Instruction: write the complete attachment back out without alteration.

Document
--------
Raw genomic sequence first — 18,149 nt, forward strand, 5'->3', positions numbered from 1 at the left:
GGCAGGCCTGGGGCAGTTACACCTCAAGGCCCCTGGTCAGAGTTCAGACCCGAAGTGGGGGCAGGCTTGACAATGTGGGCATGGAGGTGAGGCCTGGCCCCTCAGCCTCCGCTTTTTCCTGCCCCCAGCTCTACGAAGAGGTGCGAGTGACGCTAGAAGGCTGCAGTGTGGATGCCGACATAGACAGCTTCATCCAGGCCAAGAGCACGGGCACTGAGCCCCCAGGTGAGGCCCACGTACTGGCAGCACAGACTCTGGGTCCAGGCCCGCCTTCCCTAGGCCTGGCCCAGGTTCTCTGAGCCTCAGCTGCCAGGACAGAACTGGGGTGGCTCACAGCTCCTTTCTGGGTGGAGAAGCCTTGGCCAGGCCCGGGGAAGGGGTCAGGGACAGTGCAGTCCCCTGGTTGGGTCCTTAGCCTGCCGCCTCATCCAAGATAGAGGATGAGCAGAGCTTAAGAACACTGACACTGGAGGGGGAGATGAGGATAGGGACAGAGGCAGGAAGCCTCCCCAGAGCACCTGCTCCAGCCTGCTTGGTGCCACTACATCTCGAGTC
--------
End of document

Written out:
Raw genomic sequence first — 18,149 nt, forward strand, 5'->3', positions numbered from 1 at the left:
GGCAGGCCTGGGGCAGTTACACCTCAAGGCCCCTGGTCAGAGTTCAGACCCGAAGTGGGGGCAGGCTTGACAATGTGGGCATGGAGGTGAGGCCTGGCCCCTCAGCCTCCGCTTTTTCCTGCCCCCAGCTCTACGAAGAGGTGCGAGTGACGCTAGAAGGCTGCAGTGTGGATGCCGACATAGACAGCTTCATCCAGGCCAAGAGCACGGGCACTGAGCCCCCAGGTGAGGCCCACGTACTGGCAGCACAGACTCTGGGTCCAGGCCCGCCTTCCCTAGGCCTGGCCCAGGTTCTCTGAGCCTCAGCTGCCAGGACAGAACTGGGGTGGCTCACAGCTCCTTTCTGGGTGGAGAAGCCTTGGCCAGGCCCGGGGAAGGGGTCAGGGACAGTGCAGTCCCCTGGTTGGGTCCTTAGCCTGCCGCCTCATCCAAGATAGAGGATGAGCAGAGCTTAAGAACACTGACACTGGAGGGGGAGATGAGGATAGGGACAGAGGCAGGAAGCCTCCCCAGAGCACCTGCTCCAGCCTGCTTGGTGCCACTACATCTCGAGTC